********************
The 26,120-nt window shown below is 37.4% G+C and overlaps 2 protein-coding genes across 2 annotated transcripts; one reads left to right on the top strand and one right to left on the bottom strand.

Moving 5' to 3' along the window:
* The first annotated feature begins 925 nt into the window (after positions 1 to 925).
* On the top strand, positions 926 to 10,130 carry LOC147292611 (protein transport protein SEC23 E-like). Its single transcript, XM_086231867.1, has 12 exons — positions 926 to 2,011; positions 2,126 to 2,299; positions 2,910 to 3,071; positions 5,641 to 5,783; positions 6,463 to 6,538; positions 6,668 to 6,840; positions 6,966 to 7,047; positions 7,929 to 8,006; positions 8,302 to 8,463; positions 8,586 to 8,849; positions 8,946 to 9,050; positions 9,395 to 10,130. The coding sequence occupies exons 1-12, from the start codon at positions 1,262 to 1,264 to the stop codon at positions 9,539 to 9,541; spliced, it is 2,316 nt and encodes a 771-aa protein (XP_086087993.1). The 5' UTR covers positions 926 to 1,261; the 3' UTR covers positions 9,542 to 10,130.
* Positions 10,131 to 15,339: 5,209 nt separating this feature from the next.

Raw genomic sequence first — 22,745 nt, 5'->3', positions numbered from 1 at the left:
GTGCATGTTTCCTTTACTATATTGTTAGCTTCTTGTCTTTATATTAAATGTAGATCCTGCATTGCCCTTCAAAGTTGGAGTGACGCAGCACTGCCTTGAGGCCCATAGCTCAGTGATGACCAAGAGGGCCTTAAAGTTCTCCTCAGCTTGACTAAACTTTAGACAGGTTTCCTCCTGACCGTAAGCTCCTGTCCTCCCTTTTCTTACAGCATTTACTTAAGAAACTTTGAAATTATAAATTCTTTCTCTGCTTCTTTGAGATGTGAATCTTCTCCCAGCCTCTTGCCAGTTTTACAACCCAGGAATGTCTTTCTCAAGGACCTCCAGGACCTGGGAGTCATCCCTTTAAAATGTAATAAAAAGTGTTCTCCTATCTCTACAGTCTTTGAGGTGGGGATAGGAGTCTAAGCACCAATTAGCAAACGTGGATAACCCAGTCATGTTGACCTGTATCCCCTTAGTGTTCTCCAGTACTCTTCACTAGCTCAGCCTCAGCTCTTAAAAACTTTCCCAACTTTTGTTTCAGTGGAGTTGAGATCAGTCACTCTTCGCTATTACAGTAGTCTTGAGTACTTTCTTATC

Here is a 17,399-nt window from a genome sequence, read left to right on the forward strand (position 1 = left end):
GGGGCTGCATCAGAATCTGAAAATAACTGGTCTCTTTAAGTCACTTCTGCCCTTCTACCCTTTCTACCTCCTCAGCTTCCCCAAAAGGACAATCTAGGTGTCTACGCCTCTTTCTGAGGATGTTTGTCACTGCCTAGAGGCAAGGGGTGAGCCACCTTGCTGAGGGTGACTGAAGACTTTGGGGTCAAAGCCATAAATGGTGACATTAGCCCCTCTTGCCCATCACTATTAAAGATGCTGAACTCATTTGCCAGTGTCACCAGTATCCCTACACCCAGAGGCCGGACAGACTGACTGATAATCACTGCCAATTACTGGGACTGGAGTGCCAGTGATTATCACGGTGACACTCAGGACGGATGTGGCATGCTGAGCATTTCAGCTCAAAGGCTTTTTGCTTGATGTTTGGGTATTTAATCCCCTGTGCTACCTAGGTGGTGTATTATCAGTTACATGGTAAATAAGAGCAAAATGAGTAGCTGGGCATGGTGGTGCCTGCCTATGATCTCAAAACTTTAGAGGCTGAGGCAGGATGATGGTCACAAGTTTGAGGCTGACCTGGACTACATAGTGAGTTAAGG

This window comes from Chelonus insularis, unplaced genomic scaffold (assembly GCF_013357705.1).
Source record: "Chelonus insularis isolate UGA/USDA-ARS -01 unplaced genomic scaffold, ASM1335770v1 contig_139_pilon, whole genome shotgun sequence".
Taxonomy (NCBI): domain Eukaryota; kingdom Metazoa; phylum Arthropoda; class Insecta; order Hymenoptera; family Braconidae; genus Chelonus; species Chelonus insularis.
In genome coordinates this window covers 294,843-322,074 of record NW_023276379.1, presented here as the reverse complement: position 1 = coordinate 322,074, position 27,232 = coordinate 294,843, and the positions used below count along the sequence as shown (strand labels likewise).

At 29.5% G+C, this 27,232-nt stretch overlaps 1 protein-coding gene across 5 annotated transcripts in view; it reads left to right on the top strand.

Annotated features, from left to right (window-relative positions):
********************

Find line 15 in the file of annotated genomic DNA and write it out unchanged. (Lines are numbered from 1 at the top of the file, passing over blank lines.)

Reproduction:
Annotated features, from left to right (window-relative positions):